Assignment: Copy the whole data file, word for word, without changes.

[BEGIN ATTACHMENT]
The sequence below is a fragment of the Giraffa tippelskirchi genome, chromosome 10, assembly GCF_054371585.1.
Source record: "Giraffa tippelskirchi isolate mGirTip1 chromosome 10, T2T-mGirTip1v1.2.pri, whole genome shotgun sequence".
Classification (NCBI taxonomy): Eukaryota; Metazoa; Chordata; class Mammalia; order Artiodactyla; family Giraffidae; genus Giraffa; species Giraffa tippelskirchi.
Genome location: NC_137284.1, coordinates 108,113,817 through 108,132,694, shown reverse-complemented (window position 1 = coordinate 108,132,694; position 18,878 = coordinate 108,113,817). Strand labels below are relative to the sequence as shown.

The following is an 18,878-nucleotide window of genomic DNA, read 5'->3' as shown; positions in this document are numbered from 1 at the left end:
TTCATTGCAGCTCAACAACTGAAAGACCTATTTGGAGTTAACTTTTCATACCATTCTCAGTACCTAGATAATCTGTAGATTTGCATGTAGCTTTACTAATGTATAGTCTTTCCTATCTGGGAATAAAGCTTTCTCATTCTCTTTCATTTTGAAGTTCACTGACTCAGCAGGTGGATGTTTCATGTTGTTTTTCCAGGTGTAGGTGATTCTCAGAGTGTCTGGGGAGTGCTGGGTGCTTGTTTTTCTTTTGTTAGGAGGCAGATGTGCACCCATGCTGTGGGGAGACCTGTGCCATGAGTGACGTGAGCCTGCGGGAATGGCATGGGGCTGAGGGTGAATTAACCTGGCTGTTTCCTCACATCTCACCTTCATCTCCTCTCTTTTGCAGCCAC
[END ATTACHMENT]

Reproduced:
The sequence below is a fragment of the Giraffa tippelskirchi genome, chromosome 10, assembly GCF_054371585.1.
Source record: "Giraffa tippelskirchi isolate mGirTip1 chromosome 10, T2T-mGirTip1v1.2.pri, whole genome shotgun sequence".
Classification (NCBI taxonomy): Eukaryota; Metazoa; Chordata; class Mammalia; order Artiodactyla; family Giraffidae; genus Giraffa; species Giraffa tippelskirchi.
Genome location: NC_137284.1, coordinates 108,113,817 through 108,132,694, shown reverse-complemented (window position 1 = coordinate 108,132,694; position 18,878 = coordinate 108,113,817). Strand labels below are relative to the sequence as shown.

The following is an 18,878-nucleotide window of genomic DNA, read 5'->3' as shown; positions in this document are numbered from 1 at the left end:
TTCATTGCAGCTCAACAACTGAAAGACCTATTTGGAGTTAACTTTTCATACCATTCTCAGTACCTAGATAATCTGTAGATTTGCATGTAGCTTTACTAATGTATAGTCTTTCCTATCTGGGAATAAAGCTTTCTCATTCTCTTTCATTTTGAAGTTCACTGACTCAGCAGGTGGATGTTTCATGTTGTTTTTCCAGGTGTAGGTGATTCTCAGAGTGTCTGGGGAGTGCTGGGTGCTTGTTTTTCTTTTGTTAGGAGGCAGATGTGCACCCATGCTGTGGGGAGACCTGTGCCATGAGTGACGTGAGCCTGCGGGAATGGCATGGGGCTGAGGGTGAATTAACCTGGCTGTTTCCTCACATCTCACCTTCATCTCCTCTCTTTTGCAGCCAC